Page:America's National Game (1911).djvu/445

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and when that began to affect the patronage of the sport, the evil had to be checked.

The establishment of the Supreme Court of Base Ball in the organization of the National Commission, or Board of Arbitration, has accomplished wonders in the way of eradicating this abuse. The rules have been greatly strengthened by requiring this enforcement. Managers who now interfere with umpires in any way are liable to severe punishment. Players who are guilty of offense against the presiding official at any game are subject to heavy penalties, and even spectators may not go too far in the way of personal abuse; for the presence of minions of the law is now required to preserve the peace.

In closing this chapter, I desire to speak a word for the umpire of the present and the future. As I have already said, he is essential to the game. There can be no Base Ball without his presence. His position at the best is not an enviable one. In every game there will need to be close decisions. He must give offense to somebody in each recurring contest. That every umpire will make mistakes is true. What, then, is to be done about it?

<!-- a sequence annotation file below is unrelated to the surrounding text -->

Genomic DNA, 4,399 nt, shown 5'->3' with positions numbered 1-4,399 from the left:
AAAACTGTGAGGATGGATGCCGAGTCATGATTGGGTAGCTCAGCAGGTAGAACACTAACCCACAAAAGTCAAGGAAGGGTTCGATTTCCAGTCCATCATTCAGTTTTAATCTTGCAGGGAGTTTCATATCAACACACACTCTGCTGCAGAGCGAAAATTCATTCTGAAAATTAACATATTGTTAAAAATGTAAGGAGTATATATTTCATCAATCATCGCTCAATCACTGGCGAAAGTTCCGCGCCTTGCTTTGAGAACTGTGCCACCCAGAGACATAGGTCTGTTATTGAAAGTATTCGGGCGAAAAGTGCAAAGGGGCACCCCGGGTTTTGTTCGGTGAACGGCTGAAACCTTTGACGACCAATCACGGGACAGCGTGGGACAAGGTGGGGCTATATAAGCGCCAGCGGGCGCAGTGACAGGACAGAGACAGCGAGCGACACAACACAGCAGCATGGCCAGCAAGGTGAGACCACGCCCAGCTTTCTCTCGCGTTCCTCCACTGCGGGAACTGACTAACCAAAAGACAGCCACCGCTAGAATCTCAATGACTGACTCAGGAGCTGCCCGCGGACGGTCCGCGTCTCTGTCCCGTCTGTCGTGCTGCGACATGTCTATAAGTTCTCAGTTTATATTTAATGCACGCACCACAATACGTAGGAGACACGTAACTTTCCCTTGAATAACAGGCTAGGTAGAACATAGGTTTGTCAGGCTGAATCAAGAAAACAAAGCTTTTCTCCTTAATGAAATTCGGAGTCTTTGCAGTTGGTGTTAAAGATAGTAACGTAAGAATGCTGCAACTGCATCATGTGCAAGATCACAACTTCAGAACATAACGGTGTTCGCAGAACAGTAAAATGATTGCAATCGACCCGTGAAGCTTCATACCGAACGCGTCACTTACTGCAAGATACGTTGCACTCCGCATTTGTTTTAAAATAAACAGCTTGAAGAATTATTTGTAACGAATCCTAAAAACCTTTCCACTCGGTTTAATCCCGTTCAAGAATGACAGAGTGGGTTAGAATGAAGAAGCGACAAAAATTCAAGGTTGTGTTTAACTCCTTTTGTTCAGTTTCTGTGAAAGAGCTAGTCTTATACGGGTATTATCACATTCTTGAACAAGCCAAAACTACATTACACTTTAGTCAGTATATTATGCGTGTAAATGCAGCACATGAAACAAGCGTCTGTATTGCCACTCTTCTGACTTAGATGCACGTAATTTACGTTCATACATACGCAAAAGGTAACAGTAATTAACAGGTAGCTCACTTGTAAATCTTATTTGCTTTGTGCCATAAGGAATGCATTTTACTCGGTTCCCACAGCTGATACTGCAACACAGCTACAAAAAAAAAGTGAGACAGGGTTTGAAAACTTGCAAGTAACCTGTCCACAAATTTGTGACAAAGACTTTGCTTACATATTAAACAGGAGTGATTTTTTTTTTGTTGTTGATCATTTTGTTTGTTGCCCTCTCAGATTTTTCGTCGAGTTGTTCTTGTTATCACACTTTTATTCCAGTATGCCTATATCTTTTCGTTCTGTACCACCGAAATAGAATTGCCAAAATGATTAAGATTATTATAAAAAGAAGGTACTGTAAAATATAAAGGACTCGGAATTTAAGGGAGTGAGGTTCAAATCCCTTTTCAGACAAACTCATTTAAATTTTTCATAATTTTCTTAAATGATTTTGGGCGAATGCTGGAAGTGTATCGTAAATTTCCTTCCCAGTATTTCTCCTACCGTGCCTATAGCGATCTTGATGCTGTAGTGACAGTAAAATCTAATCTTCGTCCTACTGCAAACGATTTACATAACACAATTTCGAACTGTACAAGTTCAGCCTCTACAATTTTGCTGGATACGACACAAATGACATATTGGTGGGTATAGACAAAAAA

First, then, I answer, we must be fair to him. We, of America, pride ourselves upon love of fair play. Former President Roosevelt's claim for a "square deal" echoed throughout the land and found an answering echo in every true American heart. Each mother's son of us is ready to shout himself hoarse in approbation of a square deal for himself, his "sisters, his cousins and his aunts." But how about this square deal for the Base Ball umpire? Is he different? Is he outside the pale for those to whom